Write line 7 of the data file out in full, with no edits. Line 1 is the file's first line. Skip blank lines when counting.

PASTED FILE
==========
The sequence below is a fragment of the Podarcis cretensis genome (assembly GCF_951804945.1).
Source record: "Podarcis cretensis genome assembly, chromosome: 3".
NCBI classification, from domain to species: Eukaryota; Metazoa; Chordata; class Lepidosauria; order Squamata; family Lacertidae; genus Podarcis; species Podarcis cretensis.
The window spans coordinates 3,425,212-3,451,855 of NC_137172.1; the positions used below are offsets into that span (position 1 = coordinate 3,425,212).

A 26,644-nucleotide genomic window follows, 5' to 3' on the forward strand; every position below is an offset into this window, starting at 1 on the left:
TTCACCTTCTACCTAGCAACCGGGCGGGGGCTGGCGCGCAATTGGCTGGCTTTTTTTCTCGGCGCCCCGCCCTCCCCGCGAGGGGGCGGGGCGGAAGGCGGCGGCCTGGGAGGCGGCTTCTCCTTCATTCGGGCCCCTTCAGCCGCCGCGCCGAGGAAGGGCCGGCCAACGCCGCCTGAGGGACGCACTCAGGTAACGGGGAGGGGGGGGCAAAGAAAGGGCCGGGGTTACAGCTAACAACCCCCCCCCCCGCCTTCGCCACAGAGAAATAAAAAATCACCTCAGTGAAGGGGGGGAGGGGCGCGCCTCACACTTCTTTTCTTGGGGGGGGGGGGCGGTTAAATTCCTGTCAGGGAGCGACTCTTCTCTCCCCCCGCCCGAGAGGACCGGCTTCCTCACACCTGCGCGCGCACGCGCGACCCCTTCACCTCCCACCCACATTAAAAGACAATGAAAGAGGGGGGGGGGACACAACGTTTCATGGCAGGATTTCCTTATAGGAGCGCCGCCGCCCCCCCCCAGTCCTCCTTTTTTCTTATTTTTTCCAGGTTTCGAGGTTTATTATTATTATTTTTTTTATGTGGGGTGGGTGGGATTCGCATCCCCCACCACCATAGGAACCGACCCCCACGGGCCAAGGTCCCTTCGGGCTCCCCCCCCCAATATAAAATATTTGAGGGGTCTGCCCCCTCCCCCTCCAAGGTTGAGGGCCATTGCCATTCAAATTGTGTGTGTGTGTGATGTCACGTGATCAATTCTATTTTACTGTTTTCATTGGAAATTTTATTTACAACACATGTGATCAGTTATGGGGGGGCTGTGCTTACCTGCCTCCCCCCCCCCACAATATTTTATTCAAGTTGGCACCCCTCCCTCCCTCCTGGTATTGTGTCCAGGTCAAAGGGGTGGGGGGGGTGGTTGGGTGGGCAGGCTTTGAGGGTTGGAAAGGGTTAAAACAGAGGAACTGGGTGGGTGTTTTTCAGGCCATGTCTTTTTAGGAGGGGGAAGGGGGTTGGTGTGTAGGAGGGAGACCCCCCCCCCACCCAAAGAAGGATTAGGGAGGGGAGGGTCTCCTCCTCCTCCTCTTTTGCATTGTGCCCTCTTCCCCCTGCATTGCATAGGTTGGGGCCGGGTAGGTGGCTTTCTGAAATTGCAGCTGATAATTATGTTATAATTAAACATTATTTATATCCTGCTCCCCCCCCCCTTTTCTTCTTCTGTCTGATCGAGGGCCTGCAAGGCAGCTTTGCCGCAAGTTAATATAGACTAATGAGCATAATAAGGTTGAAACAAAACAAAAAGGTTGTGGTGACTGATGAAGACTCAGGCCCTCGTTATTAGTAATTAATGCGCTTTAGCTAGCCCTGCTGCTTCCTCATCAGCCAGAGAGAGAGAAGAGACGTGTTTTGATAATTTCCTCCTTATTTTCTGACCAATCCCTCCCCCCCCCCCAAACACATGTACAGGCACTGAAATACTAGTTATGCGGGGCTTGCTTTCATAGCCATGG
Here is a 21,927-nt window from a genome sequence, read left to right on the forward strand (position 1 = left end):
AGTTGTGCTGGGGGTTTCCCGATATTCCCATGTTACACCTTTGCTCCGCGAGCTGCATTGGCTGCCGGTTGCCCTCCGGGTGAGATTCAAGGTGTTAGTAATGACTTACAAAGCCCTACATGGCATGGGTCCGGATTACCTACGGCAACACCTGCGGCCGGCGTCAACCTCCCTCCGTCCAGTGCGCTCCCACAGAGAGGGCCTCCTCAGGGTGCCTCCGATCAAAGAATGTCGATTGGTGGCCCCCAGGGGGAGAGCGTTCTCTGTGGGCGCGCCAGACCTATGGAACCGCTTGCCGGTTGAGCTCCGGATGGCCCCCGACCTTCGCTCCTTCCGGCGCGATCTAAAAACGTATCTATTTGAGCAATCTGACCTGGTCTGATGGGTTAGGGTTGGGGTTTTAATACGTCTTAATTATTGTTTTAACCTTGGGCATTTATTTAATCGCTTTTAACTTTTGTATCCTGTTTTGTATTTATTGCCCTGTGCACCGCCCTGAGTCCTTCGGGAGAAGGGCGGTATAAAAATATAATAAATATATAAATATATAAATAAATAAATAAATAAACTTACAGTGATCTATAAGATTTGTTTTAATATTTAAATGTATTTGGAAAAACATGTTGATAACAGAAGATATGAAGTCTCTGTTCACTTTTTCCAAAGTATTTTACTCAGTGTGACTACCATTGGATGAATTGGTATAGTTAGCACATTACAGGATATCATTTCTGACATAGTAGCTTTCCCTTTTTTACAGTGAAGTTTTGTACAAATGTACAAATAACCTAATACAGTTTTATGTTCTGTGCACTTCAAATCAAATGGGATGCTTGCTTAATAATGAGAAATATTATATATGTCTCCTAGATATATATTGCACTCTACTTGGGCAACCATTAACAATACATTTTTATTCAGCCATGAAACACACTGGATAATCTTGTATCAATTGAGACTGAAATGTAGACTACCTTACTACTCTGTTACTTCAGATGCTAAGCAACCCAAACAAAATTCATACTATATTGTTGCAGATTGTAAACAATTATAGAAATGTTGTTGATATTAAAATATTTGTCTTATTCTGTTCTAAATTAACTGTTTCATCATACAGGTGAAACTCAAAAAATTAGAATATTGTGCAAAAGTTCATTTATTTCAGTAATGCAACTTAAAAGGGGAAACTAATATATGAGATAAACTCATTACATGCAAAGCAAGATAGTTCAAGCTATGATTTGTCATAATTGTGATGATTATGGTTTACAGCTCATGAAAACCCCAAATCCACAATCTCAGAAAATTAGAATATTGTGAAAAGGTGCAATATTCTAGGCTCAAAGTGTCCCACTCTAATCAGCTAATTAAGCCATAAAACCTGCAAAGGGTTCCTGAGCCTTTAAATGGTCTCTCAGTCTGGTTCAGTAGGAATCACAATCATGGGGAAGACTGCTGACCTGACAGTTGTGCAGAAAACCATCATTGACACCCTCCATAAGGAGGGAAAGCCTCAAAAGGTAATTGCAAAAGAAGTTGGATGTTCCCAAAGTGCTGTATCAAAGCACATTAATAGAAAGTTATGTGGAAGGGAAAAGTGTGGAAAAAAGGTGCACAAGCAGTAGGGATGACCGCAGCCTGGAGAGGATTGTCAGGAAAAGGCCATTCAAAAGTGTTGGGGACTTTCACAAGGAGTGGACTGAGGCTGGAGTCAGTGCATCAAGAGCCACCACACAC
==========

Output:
Here is a 21,927-nt window from a genome sequence, read left to right on the forward strand (position 1 = left end):